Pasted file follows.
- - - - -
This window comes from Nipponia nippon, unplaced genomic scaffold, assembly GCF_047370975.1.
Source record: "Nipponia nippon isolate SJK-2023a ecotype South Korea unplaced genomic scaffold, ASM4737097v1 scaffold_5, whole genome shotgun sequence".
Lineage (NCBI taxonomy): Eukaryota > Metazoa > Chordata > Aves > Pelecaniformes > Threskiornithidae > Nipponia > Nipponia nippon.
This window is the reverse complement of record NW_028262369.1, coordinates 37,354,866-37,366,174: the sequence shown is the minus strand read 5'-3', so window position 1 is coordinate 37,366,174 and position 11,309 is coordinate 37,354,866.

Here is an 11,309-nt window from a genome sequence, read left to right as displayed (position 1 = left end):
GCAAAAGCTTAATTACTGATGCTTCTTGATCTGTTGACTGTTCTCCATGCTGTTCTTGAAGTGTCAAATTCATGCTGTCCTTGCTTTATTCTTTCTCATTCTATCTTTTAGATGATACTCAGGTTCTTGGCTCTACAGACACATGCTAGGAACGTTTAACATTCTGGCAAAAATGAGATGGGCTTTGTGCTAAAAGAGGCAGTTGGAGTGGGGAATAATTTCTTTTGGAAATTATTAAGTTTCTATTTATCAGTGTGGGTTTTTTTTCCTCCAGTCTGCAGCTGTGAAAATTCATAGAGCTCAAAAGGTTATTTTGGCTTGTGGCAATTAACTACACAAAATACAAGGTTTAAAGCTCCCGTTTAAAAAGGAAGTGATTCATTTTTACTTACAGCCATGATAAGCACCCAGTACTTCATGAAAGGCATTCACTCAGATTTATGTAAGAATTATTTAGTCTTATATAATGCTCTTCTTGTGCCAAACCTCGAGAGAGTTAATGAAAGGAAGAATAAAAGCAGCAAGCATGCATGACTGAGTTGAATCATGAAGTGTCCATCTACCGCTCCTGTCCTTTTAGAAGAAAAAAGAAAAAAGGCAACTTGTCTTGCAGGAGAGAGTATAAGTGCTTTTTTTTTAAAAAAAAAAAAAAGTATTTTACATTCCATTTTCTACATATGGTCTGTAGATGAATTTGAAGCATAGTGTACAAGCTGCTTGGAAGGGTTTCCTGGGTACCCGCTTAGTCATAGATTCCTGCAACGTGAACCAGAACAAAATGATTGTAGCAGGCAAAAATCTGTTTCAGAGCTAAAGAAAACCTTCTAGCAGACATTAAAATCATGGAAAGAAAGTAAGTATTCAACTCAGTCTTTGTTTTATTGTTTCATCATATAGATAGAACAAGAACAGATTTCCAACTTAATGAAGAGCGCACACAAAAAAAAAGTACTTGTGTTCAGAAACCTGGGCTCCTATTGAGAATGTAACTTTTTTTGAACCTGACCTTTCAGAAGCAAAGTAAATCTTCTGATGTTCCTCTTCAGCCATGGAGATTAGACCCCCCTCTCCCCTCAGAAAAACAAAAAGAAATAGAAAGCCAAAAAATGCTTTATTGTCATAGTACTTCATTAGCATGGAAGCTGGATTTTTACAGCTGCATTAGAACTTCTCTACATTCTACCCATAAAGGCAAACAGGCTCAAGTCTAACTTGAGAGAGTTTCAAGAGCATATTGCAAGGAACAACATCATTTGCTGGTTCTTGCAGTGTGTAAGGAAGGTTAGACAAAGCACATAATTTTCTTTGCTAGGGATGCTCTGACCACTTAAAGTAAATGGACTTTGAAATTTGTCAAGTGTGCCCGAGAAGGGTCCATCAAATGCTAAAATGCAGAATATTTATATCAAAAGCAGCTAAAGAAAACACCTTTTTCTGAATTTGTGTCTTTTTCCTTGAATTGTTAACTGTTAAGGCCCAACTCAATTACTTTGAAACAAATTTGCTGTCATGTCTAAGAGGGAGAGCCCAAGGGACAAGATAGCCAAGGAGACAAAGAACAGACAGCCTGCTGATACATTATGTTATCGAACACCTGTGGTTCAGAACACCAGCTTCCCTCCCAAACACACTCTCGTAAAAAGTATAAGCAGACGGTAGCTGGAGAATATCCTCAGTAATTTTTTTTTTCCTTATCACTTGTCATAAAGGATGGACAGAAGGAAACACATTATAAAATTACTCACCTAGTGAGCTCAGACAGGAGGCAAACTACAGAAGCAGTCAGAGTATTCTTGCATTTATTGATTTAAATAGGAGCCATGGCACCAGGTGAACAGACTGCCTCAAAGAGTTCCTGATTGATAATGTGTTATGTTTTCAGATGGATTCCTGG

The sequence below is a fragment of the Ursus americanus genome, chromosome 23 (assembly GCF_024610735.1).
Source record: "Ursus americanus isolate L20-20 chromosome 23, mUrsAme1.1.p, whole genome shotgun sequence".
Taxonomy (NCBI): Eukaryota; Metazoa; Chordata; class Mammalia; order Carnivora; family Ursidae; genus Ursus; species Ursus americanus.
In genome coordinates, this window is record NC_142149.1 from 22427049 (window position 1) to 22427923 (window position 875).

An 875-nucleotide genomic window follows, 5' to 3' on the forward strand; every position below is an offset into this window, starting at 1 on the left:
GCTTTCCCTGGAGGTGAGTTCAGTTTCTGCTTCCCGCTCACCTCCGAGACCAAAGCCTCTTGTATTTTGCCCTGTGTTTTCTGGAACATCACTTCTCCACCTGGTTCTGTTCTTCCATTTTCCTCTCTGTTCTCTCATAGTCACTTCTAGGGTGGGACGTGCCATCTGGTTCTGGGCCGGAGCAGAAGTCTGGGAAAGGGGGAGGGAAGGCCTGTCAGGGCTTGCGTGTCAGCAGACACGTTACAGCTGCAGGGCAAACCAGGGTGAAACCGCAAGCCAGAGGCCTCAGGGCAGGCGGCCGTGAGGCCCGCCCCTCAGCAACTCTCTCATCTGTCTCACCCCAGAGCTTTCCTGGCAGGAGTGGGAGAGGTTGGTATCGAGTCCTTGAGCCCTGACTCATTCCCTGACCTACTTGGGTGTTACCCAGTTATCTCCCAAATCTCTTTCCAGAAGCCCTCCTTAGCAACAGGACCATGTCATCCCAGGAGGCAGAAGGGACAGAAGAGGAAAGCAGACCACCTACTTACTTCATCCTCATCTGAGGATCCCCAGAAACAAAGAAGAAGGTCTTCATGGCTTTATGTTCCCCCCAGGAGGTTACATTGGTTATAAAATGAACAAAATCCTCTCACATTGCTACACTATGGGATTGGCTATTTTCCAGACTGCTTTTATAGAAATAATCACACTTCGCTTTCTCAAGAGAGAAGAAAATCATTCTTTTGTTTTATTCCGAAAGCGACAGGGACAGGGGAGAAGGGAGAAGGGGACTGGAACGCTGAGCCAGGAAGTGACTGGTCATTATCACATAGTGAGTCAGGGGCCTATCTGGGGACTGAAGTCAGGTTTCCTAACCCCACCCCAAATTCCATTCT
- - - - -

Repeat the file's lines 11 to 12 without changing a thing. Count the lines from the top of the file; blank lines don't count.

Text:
An 875-nucleotide genomic window follows, 5' to 3' on the forward strand; every position below is an offset into this window, starting at 1 on the left:
GCTTTCCCTGGAGGTGAGTTCAGTTTCTGCTTCCCGCTCACCTCCGAGACCAAAGCCTCTTGTATTTTGCCCTGTGTTTTCTGGAACATCACTTCTCCACCTGGTTCTGTTCTTCCATTTTCCTCTCTGTTCTCTCATAGTCACTTCTAGGGTGGGACGTGCCATCTGGTTCTGGGCCGGAGCAGAAGTCTGGGAAAGGGGGAGGGAAGGCCTGTCAGGGCTTGCGTGTCAGCAGACACGTTACAGCTGCAGGGCAAACCAGGGTGAAACCGCAAGCCAGAGGCCTCAGGGCAGGCGGCCGTGAGGCCCGCCCCTCAGCAACTCTCTCATCTGTCTCACCCCAGAGCTTTCCTGGCAGGAGTGGGAGAGGTTGGTATCGAGTCCTTGAGCCCTGACTCATTCCCTGACCTACTTGGGTGTTACCCAGTTATCTCCCAAATCTCTTTCCAGAAGCCCTCCTTAGCAACAGGACCATGTCATCCCAGGAGGCAGAAGGGACAGAAGAGGAAAGCAGACCACCTACTTACTTCATCCTCATCTGAGGATCCCCAGAAACAAAGAAGAAGGTCTTCATGGCTTTATGTTCCCCCCAGGAGGTTACATTGGTTATAAAATGAACAAAATCCTCTCACATTGCTACACTATGGGATTGGCTATTTTCCAGACTGCTTTTATAGAAATAATCACACTTCGCTTTCTCAAGAGAGAAGAAAATCATTCTTTTGTTTTATTCCGAAAGCGACAGGGACAGGGGAGAAGGGAGAAGGGGACTGGAACGCTGAGCCAGGAAGTGACTGGTCATTATCACATAGTGAGTCAGGGGCCTATCTGGGGACTGAAGTCAGGTTTCCTAACCCCACCCCAAATTCCATTCT